World Hotspots Challenge U.S Defense Budget

Special Guests: Michael O'Hanlon

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This week on Facing the Future Bob Bixby hosted a  discussion of China, Ukraine, Gaza, and more international strategy in the context of the budget. Joining to provide an expert perspective on U.S. military spending priorities was Michal O’Hanlon, Senior Fellow and Director of Foreign Policy Research at The Brookings Institution. Concord Coalition Policy Director Tori Gorman joined the conversation.

“We spend a little more than 3% of our gross domestic product on our military,” O’Hanlon said, “roughly, 1/7th of the Federal budget is now national defense. In that sense, you could say that defense spending today is modest. However, it’s pretty hard to say that with a straight face when you look at other perspectives. The overall size of the national Defense budget is about $850 billion a year, and that exceeds the Cold War average and the Cold War peak. It’s a staggering amount of money from that perspective. It’s also about 40 percent of the world’s total defense spending.”

“Obviously, it’s hard to keep the numbers straight when we’re sending tens of billions to Ukraine. How do you count that? I am not counting that kind of money when I talk about $850 billion a year. So there have been these little mini-spikes and valleys in the Biden period, but it’s been a fairly steady, constant dollar defense budget, which some experts believe is not enough.”

Breaking down federal defense spending, O’Hanlon identified three main categories in the Department of Defense’s budget. “The procurement budget and the research and development budget are about $300 billion. Then military personnel, which includes all the pay, compensation, and deferred retirement benefits for uniformed military personnel, is close to $200 billion. The remaining $300 billion or so is almost entirely operations and maintenance.”

“Waste at the Department of Defense, of which there is definitely a lot, is marbled into the muscle. It’s there. But good luck excising it, because you’re not just going to identify it as low hanging fruit. You’re going to have to go do careful surgery to make sure that our defense functions are sustained. We don’t have the luxury of having the Department of Defense go out of business. My old boss titled his book: ‘Eliminating Waste, Fraud and Abuse at the Department of Defense: Be Realistic, But Keep Trying.’”

One of O’Hanlon’s main points was prioritizing a military capable of waging two wars concurrently. This has been the standard throughout the 20th and the 21st century following World War II. In the modern context of this strategy, O’Hanlon marked 2014 as the turning point in our thinking about China and Russia. “From that point on we’ve been trying to reprioritize towards great power rivalry and deterrence. This has actually been a point of remarkable bipartisan continuity, even through the change from Obama to Trump to Biden. On this issue, everyone’s tried to pull ourselves out of the Middle East and rebalance towards the Asia Pacific, but also towards Europe. We should have the capability to defeat either Russia or China, but not both at the same time.”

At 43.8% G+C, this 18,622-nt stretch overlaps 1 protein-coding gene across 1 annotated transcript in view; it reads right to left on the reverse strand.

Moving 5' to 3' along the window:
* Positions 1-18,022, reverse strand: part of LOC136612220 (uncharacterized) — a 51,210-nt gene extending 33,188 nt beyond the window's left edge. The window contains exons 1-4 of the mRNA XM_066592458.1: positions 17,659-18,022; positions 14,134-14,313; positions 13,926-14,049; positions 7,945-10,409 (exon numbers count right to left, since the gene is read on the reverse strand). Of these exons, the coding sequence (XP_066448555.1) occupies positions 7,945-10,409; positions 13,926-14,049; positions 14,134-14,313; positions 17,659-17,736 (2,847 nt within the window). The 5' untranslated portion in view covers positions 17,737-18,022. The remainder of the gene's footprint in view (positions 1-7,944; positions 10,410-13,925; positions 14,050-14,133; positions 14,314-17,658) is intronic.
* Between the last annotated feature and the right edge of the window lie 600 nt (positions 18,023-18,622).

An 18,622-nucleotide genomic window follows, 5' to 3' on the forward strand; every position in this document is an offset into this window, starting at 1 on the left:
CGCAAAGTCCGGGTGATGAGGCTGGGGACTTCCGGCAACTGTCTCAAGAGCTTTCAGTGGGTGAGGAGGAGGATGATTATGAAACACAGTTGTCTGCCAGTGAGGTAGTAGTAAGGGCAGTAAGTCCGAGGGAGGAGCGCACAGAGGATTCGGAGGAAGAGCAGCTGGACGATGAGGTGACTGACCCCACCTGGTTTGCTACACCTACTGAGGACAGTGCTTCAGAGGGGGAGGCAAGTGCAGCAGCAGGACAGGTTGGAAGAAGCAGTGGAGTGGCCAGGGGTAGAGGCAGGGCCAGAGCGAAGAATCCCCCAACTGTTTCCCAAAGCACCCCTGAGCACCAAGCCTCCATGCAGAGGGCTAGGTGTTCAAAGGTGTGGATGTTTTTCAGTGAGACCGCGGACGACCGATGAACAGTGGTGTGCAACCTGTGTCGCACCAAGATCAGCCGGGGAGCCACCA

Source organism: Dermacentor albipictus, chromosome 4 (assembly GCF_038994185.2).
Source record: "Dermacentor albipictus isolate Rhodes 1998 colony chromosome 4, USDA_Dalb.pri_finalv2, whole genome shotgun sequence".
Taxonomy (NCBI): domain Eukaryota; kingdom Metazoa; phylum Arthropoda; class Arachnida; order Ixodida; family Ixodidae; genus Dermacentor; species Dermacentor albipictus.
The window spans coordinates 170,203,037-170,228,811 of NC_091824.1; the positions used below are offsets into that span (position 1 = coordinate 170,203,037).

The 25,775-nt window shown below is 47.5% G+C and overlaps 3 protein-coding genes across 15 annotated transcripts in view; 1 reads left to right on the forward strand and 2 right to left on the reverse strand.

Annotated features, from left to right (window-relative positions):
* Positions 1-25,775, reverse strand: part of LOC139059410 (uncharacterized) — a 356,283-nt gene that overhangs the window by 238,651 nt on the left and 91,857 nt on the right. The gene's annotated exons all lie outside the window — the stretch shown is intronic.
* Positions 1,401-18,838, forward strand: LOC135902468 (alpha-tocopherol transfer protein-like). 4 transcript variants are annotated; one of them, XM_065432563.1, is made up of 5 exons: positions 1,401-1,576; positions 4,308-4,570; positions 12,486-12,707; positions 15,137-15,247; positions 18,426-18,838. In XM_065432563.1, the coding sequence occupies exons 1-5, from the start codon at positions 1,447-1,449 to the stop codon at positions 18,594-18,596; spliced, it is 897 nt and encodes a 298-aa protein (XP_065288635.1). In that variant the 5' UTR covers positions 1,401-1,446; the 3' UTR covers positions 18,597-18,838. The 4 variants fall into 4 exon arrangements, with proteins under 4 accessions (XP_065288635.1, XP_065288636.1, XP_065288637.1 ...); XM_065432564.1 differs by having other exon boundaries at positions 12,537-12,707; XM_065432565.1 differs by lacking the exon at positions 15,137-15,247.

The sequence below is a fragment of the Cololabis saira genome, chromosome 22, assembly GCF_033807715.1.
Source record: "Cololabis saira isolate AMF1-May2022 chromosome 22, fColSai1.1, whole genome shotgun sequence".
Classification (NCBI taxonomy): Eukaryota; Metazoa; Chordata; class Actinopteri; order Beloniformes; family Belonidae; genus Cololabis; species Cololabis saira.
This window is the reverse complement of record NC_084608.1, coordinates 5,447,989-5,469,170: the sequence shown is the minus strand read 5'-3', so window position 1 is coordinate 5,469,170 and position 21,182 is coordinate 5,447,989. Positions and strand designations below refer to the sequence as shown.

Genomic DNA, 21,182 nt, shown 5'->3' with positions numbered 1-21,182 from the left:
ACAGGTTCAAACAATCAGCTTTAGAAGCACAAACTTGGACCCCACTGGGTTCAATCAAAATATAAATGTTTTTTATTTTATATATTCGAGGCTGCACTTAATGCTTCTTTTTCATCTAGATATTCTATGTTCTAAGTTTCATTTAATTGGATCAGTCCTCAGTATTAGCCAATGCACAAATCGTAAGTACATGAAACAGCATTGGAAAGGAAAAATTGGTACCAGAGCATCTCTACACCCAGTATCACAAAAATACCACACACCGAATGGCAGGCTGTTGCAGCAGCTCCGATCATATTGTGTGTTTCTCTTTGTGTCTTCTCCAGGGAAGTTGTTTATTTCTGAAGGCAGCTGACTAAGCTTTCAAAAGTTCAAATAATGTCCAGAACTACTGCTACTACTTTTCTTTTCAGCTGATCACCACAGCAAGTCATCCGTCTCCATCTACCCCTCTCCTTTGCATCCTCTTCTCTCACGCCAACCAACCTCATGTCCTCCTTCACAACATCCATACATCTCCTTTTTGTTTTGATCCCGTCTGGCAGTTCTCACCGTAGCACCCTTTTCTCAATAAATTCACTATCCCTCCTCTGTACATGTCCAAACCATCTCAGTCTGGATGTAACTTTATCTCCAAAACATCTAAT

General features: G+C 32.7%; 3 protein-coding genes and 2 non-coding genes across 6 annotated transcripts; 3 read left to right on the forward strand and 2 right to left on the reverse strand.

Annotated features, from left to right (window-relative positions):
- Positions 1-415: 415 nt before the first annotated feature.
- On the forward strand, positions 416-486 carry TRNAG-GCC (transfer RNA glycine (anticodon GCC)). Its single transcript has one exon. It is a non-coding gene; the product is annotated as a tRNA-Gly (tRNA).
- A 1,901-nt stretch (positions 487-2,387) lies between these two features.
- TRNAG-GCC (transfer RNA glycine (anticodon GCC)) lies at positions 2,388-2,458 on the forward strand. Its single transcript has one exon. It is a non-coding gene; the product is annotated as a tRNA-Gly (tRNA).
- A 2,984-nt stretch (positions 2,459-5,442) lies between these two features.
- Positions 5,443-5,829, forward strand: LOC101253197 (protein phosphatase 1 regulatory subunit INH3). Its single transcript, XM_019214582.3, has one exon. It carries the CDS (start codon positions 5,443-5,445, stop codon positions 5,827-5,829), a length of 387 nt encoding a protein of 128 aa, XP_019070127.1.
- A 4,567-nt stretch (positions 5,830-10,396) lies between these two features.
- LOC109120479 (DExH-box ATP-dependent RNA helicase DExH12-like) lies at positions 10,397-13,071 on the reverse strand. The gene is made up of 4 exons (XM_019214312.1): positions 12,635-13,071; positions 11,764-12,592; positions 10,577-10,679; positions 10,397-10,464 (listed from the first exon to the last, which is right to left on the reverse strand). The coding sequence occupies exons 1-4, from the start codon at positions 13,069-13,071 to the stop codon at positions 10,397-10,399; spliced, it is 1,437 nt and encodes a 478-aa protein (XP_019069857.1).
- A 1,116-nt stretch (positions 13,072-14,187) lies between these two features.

Commenting on the war in Ukraine and the United States’ role in it, O’Hanlon suggested that, “it’s testing the logistics part of our military capacity. It’s testing the reconnaissance and intelligence part. And of course it’s testing the defense industrial base. Let me underscore that without sounding, I hope, too callous about what’s going on. We are benefiting from the Ukraine war because we’re learning how much we had allowed our defense industrial base to whittle down to its minimalist size for a more or less peacetime military.”

To close the show, Bob asked O’Hanlon how the conflict in Gaza might end. “Here we have known for decades that the only way to have stability in the Levant and Israel, and for the Palestinian people as well, is a two state solution. We’ve been right about that. Netanyahu’s been wrong. He’s had no serious interest in pursuing a peace process. He assumed that through economic incentives in Gaza that Hamas could be weaned away from its emphasis on violence and the destruction of Israel. By the way, I have nothing good to say about Hamas. I’m being critical of Netanyahu in policy terms. I’m very critical of Hamas. What it did on October 7th was horrible, but nonetheless Prime Minister Netanyahu’s disinterest in a serious peace process allowed this pressure cooker to just boil from within. To our discredit, we didn’t understand just how bad that pent up pressure was.”

Hear more on Facing the Future. Concord Coalition Executive Director Bob Bixby hosts the program each week on WKXL in Concord N.H., and it is also available via podcast. Join us as The Concord Coalition team discusses issues relating to national fiscal policy with budget experts, industry leaders, and elected officials. Past broadcasts are available here. You can subscribe to the podcast on Spotify, Pandora, iTunes, Google Podcasts, Stitcher, or with an RSS feed. Follow Facing the Future on Facebook, and watch videos from past episodes on The Concord Coalition YouTube channel.

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